Desire to crush enemy in its territory drove young Parashar

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Old 14-Sep-2015
Post Desire to crush enemy in its territory drove young Parashar

It was a perfect situation for a young Army officer PL Parashar to crush the enemy in its own territory. His sinews would stiffen and blood summoned up at the blasts of the guns. The Indian Army captured the Alhar railway station in Sialkot during the 1965 war. He not only secured the Alhar station situated at Sialkot in Lahore, a key stretch of the Punjab province of Pakistan, for the country but also braved injuries to ensure that the enemy was inflicted a decisive defeat.
Col Parashar admits that Pakistan had the best of weaponry at that time, which gave its generals an edge over Indian forces during the war. However, the determination and high morale of the Indian forces withstood all challenges, forcing the Pakistan army to flee the battlefield.
“Our Hunter jets were no match to Pakistan’s Sabre jets. Similarly, their Patton tanks were far more superior to our Centurion tanks. But our men were more determined and full of ''josh'' and this proved decisive in the 1965 war,” asserts Col Parashar.
Then a young Second Lieutenant from 4 JAK Rifles, Col Parashar's peach posting at Sagar in Madhya Pradesh did not last long as his battalion was directed to move to the western front. He well remembers the ovation he and his colleagues received all along the route as people from all walks of life turned up at railway stations offering them fruits, milk and other edible items.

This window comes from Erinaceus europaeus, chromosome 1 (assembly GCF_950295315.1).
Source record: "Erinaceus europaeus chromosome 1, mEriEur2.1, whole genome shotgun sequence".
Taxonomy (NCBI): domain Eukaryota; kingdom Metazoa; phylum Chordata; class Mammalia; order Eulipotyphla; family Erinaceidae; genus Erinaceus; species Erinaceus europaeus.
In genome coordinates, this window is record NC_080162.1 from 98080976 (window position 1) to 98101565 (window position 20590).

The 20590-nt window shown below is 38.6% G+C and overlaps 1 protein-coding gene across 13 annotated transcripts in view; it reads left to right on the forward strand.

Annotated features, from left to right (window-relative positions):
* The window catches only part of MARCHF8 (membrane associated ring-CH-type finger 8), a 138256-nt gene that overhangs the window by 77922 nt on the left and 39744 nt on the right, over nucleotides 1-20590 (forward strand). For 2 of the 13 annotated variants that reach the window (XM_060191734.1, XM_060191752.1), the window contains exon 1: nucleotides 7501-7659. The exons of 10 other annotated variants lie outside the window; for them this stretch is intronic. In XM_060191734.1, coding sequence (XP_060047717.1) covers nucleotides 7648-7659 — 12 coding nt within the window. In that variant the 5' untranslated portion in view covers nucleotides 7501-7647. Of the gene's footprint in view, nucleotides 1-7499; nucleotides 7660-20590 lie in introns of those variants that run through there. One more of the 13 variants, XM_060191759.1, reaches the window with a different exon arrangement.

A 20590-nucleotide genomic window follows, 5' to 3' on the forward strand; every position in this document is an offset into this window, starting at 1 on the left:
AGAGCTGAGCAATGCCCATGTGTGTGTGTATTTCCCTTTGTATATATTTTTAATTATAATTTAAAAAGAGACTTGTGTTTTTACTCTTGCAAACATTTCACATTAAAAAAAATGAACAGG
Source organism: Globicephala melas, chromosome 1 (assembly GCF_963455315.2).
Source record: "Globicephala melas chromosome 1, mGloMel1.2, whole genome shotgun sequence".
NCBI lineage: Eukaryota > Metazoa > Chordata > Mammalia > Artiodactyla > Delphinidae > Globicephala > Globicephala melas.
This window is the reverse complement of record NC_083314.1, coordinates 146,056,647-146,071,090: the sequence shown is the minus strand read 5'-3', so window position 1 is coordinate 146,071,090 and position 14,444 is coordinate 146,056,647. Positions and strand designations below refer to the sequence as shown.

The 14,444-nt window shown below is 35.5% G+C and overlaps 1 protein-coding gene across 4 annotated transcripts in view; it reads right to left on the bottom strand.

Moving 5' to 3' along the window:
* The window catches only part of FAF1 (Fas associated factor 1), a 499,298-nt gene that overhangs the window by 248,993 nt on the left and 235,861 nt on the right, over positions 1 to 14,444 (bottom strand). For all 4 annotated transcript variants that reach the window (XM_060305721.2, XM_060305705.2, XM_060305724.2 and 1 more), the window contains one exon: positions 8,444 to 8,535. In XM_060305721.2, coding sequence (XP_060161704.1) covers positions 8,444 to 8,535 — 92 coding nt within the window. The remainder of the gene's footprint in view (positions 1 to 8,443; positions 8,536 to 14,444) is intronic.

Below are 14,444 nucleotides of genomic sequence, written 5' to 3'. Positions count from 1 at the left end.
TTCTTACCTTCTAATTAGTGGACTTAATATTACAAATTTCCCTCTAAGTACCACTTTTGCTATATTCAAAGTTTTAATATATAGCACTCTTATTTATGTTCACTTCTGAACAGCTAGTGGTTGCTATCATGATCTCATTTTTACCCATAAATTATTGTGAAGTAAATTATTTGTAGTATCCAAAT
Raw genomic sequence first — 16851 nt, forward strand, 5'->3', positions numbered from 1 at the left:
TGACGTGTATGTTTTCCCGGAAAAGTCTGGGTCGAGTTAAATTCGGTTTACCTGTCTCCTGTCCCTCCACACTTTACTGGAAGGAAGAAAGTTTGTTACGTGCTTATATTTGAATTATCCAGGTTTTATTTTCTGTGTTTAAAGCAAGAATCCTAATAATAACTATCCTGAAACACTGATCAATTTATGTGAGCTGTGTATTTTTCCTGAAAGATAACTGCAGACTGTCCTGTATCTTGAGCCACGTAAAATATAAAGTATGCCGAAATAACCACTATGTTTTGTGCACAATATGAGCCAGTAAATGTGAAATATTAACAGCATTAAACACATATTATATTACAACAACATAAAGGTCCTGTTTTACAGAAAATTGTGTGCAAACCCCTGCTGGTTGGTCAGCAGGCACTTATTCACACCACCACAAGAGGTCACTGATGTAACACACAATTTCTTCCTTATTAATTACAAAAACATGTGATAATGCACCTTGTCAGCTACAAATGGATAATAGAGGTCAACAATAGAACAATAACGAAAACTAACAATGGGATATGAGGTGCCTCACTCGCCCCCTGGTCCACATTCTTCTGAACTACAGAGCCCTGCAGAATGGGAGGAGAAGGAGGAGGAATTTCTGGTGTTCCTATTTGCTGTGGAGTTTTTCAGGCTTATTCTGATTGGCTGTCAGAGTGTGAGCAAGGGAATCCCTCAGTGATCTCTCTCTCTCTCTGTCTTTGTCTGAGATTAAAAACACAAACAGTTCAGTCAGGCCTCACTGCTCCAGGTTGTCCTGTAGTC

Col Parashar recalls how during action in the Sialkot sector they had to go without food and water for 24 to 30 hours in Chawinda in Pakistan and how they hid themselves in a graveyard to save themselves from the enemy shelling. They were even forced to eat partridges to survive. He vividly remembers the matrydom of his radio operator Riflemen Lalchand, who died close to him after he was hit by enemy shelling.
The martyrdom of Capt Prabul Dubey still haunts Col Parashar. “Capt Dubey, despite being away from active operations, came all the way from Delhi to Alhar only to attain martyrdom,” recounts Col Parashar. Capt Dubey was hit in the stomach and his intestines fell out in the open, resulting in his martyrdom.
Col Parashar, who too suffered splinter injuries in the enemy artillery shelling, today proudly displays in the drawing room at his Indiranagar house the Wound Medal conferred upon him by the Indian Army for his services.
He appreciates the country’s leadership for celebrating 50 years of the 1965 war but adds with remorse our political leaders have never given the armed forces their due. “Even in the 1965 war with Pakistan, as also in other wars, our political leaders had no clue about how to defend the country,” he asserts. He argues while top countries in the world ensure that their armed forces remain in a good shape, this has never been the case with India.
He questions the Central government’s sincerity towards the implementation of one rank one pension for ex-servicemen. Col Parashar wears a black band around his forearm and pledges to continue to support the agitation of ex-servicemen till justice is done to them.

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